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I have two machines behind a firewall, with the ssh ports forwarded to 2201 and 2202.

When I

ssh host -p 2201  

it asks if I trust the machine, I say yes, it gets added to ~/.ssh/known_hosts

Then I

ssh host -p 2202  

It doesn't let me, because there's already an entry for this IP in ~/.ssh/known_host:1 (the file was empty when I started, so line 1 is the one added by the previous ssh run).

This happens on CentOS 5.4.

On other distros (I've tried Arch), it appears that ssh matches the known_hosts to the ports too, so I can have multiple fingerprints for multiple ports on the same host/ip without any problems.

How can I get this same behavior for CentOS?

I couldn't find anything in man ssh_config (or at least not without disabling fingerprint checking).

I've found a temporary solution. If the known_hosts file has more than one entry for the same IP, it will check all of them before concluding something is wrong. But I'd really hate this to be the solution.

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4 Answers 4

up vote 5 down vote accepted

The version of OpenSSH that comes with CentOS 5 does not support port numbers in known_hosts. You will need to build and install a newer version if you want this to work.

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Use this if your openssh client does not support host+port based entries:

The directive 'GlobalKnownHostsFile' can be misused to point to a different file for each of your 2 firewalled machines (here Alice and Bob). However these two files have to be prepared with correct host keys of either alice or bob in advance as they are not written to when accepting unknown keys.

It's not really fun to set up but once it's done it works.

My previous workaround before this was 'StrictHostKeyChecking no' which does not allow ssh-agent to forward keys nor to have ports forwarded (blocked by openssh when used).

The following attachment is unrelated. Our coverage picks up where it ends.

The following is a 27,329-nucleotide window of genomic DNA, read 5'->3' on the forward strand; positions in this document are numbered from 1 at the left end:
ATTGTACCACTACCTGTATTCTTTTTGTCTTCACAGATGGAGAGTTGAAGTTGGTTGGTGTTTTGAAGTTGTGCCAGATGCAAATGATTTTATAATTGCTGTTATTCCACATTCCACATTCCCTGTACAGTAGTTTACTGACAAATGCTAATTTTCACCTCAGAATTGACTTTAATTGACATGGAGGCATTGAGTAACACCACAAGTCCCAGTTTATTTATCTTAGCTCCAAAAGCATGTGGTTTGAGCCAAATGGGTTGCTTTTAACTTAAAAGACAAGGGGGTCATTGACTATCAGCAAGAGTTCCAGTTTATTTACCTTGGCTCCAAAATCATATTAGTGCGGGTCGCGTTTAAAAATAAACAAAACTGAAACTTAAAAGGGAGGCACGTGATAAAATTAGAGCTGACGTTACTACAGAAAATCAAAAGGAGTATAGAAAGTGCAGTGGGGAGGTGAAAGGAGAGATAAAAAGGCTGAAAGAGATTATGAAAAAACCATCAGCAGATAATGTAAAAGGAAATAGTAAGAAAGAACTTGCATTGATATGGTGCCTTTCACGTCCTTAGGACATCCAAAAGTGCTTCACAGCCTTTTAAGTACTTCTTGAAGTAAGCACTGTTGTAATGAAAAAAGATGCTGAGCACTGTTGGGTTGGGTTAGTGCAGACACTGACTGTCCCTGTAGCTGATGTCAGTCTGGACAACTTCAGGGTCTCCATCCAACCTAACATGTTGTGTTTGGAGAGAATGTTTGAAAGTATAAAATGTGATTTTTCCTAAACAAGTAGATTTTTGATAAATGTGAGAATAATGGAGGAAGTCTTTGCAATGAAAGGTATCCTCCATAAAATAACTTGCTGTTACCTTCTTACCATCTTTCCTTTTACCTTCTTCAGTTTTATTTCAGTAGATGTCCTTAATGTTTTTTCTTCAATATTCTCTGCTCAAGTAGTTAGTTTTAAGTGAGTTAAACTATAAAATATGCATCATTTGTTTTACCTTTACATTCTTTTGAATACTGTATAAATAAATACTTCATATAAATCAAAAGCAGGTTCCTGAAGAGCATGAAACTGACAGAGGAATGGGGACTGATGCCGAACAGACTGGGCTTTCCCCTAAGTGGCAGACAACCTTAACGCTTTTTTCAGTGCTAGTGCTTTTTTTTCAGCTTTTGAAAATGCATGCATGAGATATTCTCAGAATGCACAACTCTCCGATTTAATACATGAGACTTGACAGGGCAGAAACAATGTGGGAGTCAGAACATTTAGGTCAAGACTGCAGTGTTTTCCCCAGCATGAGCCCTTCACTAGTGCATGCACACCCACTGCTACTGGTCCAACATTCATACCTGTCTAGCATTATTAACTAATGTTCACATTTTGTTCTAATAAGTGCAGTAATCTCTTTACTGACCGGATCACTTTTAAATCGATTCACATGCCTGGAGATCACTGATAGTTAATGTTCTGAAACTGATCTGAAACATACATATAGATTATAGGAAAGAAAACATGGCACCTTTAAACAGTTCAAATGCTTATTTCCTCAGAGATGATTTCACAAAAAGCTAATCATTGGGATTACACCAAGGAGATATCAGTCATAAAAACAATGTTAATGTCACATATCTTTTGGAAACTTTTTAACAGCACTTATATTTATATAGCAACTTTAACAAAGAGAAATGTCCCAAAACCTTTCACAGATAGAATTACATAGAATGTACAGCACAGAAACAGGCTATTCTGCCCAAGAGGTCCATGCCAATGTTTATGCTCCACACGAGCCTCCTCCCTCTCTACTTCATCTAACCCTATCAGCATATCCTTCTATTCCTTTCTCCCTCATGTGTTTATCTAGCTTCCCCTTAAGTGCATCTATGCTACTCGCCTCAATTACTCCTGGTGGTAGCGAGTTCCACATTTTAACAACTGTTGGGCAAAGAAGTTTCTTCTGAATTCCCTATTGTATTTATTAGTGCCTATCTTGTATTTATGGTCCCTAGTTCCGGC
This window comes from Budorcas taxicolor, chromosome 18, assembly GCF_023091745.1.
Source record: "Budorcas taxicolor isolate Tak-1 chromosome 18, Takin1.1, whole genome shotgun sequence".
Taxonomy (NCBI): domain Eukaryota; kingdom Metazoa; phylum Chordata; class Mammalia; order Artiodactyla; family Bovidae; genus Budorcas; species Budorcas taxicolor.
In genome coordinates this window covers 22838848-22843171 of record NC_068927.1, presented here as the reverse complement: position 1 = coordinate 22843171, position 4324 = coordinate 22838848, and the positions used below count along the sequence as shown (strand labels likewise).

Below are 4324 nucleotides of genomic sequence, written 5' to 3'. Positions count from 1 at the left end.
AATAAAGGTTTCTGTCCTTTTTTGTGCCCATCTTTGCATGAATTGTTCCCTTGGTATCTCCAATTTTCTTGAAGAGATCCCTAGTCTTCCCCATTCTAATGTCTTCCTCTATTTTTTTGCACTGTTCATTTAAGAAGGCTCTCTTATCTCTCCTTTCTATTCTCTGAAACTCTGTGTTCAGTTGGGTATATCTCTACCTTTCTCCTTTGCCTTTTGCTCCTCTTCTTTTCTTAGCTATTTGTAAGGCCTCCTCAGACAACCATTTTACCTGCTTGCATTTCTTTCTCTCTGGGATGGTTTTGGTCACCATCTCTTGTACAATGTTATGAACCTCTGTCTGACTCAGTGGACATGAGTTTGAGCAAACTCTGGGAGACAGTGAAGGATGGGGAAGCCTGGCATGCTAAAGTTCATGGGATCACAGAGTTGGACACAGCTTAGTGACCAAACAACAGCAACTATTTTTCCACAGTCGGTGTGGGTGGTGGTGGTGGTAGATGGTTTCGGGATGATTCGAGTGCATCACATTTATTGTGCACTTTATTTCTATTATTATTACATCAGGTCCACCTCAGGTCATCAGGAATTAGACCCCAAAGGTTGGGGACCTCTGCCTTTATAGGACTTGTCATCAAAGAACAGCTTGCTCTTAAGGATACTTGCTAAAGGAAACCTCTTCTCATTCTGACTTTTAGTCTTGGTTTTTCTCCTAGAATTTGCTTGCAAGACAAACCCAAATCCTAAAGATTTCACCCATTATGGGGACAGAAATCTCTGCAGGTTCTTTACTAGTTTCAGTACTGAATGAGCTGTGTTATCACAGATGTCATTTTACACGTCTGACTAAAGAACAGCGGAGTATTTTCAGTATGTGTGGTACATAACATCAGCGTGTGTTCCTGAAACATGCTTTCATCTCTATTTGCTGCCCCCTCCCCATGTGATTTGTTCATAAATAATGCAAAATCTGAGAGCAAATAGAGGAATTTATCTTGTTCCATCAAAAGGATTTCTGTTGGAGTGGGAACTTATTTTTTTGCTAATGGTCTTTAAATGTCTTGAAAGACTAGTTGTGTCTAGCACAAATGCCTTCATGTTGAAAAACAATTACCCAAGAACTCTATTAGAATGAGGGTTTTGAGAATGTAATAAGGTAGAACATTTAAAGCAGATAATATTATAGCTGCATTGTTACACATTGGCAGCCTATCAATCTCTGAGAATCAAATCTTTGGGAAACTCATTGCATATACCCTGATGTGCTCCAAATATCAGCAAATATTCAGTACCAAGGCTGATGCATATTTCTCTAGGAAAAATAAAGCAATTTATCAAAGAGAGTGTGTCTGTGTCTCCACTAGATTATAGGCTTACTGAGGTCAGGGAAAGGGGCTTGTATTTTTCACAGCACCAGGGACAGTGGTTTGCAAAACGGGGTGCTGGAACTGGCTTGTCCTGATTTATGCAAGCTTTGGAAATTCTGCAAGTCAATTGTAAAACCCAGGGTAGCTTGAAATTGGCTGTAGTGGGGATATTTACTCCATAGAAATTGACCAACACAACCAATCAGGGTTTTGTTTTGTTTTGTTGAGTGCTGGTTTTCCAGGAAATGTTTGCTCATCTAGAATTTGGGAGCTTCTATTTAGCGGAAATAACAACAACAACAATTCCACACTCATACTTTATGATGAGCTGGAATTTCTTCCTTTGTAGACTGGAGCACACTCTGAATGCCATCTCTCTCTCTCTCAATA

My .ssh/config looked like this until recently:

Host hoppingstation
        Hostname loginhost.somewhere.net
        User me
        LocalForward 2201 alice.somewhere.net:22
        LocalForward 2202 bob.somewhere.net:22
Host alice
        Hostname localhost
        Port 2201
        User root
        ForwardAgent yes
        GlobalKnownHostsFile /home/me/.ssh/known_hosts_alice
Host bob
        Hostname localhost
        Port 2202
        User root
        ForwardAgent yes
        GlobalKnownHostsFile /home/me/.ssh/known_hosts_bob
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3  
Clever. Horribly wrong, but clever. :) –  mattdm Nov 24 '10 at 0:00

~/.ssh/config:

Host foohost-2201
    Hostname foohost.domain.tld
    # This should comply with the format used in OpenSSH 5.
    HostkeyAlias "[foohost.domain.tld]:2201"
    User username
    Port 2201

And seriously, upgrade.

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I did yum update, but aparently that's what's in the repos for the latest CentOS. CentOS 5.5 is out today, will see about that. –  Prody May 14 '10 at 9:46

my solution; add detailed host information to ~/.ssh/config:

Host <someidentifier>
    Hostname ip.add.re.ss
    StrictHostKeyChecking no
    User username
    Port 2201

Host <someotheridentifier>
    Hostname ip.add.re.ss
    StrictHostKeyChecking no
    User username
    Port 2202

then you can do ssh someidentifier without even having to supply -p etc.

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This is unacceptable because I don't want to disable key checking. –  Prody May 13 '10 at 16:32
    
sorry i didn't read that in your question. you're left with the option of downloading the source for OpenSSH and modifying it heavily then. there does not seem to be a compile-time option to enable per port host keys. i guess my followup question would be; why is 1 host, with multiple ports, giving a different hostkey? if each port, through port forwarding and whatnot, leads to different hosts, why not share the hostkey with each host, there's nothing 'wrong' with that, and it would prevent the error. –  cpbills May 13 '10 at 16:38
    
@Prody this site; fixunix.com/ssh/73420-including-port-number-known_hosts.html also indicates someone with a similar issue, and they hand-edit ~/.ssh/known_hosts to add multiple keys for the same hostname. maybe that will work? –  cpbills May 13 '10 at 17:04

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